"Concerns haven’t gone away, and two charter-school bills are circulating. One would allow for-profits; the other would ban them. For-profit education providers K-12 Inc., Connections Education and E2020 spent $250,000 on Mississippi lobbyists in 2011 and 2012, with more spending expected this year. That doesn’t include money from numerous advocacy groups (such as the Black Alliance for Educational Options and the Mississippi Center for Public Policy) that have a track record of promoting school choice, including vouchers and charters"
Augustine Carter, an 85-year-old voter in Richmond, Virginia, tells her story of the trouble she went through to vote in 2012. Born in 1928, she never had a birth certificate and she never got a driver's license because she decided years ago that driving wasn't for her. Her baptism certificate was sufficient for all identification purposes until the 2012 election. She had to go through a Kafka-esque bureaucracy including being told by someone at the Motor Vehicle Administration that she couldn't prove that she was not a terrorist. [MORE]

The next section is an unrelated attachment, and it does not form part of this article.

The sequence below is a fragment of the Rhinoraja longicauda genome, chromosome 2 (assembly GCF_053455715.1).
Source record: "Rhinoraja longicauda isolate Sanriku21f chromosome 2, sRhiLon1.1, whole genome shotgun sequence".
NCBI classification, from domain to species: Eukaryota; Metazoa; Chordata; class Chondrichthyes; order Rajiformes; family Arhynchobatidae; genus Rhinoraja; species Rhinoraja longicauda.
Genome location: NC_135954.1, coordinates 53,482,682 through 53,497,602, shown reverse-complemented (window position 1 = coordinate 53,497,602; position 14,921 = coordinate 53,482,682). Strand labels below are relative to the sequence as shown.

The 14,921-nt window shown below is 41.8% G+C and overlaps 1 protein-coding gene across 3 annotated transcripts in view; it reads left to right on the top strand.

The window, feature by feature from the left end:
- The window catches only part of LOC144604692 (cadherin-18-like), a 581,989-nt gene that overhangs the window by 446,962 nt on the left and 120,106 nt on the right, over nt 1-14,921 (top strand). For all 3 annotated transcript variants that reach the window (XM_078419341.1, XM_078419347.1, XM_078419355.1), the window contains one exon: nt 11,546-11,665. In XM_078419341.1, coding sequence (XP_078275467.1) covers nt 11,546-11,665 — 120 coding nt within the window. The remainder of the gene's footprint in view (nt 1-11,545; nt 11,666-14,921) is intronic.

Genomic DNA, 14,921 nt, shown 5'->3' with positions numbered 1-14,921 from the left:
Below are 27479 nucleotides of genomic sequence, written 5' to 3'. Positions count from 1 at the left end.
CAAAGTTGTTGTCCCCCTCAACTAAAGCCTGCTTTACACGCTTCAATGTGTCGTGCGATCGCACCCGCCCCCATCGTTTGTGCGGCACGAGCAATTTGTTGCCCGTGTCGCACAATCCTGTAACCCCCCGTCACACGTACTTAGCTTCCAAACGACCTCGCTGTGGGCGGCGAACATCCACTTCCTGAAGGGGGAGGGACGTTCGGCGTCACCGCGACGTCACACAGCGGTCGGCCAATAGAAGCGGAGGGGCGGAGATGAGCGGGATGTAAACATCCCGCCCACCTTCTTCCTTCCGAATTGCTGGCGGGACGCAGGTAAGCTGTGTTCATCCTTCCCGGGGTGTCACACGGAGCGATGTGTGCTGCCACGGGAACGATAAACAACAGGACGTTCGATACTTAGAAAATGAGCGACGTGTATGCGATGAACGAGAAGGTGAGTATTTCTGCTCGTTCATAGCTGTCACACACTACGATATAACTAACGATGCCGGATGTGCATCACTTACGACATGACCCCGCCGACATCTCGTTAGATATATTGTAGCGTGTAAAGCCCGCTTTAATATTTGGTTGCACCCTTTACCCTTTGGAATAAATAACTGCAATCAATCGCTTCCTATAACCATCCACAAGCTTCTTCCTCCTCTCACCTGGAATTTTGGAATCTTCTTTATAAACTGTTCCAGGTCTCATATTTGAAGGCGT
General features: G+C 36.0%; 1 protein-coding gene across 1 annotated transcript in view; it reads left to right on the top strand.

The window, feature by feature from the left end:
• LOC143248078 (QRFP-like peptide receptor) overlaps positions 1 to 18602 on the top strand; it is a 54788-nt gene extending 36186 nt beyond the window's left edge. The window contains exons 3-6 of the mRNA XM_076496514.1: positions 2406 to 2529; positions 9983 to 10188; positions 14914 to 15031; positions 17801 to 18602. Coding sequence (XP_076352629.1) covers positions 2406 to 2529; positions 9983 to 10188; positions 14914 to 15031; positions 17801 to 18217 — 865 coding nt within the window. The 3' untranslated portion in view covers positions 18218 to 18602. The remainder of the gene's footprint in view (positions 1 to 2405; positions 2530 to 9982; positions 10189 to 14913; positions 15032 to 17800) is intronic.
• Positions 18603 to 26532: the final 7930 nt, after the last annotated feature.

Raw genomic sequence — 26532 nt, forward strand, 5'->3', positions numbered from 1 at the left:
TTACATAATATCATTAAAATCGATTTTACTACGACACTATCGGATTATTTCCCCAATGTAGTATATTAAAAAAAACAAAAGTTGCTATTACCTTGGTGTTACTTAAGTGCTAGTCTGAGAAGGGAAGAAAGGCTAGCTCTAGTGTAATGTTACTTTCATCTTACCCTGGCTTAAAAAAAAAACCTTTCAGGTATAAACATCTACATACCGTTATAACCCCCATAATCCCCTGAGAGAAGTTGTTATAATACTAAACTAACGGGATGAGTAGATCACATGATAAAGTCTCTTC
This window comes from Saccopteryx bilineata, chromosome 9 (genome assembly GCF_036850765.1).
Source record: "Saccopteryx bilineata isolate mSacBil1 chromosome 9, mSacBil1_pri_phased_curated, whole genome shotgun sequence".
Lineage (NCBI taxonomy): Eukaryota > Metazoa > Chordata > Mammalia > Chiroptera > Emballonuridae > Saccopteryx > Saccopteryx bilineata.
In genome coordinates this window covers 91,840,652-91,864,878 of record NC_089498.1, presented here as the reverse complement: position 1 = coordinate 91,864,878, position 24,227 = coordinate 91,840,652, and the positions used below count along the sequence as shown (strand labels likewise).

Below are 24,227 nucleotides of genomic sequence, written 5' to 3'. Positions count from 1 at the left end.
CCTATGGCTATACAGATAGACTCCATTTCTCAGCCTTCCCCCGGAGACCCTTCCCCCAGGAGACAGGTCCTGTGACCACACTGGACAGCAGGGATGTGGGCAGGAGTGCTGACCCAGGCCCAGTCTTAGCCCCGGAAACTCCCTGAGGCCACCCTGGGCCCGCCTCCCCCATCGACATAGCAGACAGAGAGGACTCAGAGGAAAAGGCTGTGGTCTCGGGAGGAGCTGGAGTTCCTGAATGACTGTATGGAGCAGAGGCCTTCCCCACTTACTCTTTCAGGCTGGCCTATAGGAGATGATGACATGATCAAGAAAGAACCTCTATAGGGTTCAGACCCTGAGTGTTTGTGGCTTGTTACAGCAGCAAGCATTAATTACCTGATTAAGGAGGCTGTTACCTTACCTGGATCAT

The number of Americans filing new claims for unemployment benefits last week stayed in a range consistent with job growth and incomes rose in December by the most in eight years, mildly positive signs for a still-fragile economy.
The data suggests points to some underlying momentum in the economy despite a surprise contraction in gross domestic product during the fourth quarter, which largely came from temporary factors.
Last week, initial claims for state unemployment benefits increased 38,000 to 368,000, the Labor Department said on Thursday.
The increase follows a week where new claims were at their lowest in five years and still points to an economy where employers are adding jobs, albeit at a lackluster pace.
"It's still consistent with modest employment growth," said Sam Bullard, an economist at Wells Fargo Securities in Charlotte, North Carolina.
Economists polled by Reuters had expected claims to increase to 350,000. MORE
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Dallas Morning News The Great Reset: Recession, technology kill midpay jobs Dallas Morning News “The jobs that are going away aren't coming back,” said Andrew McAfee, principal research scientist at the Center for Digital Business at the...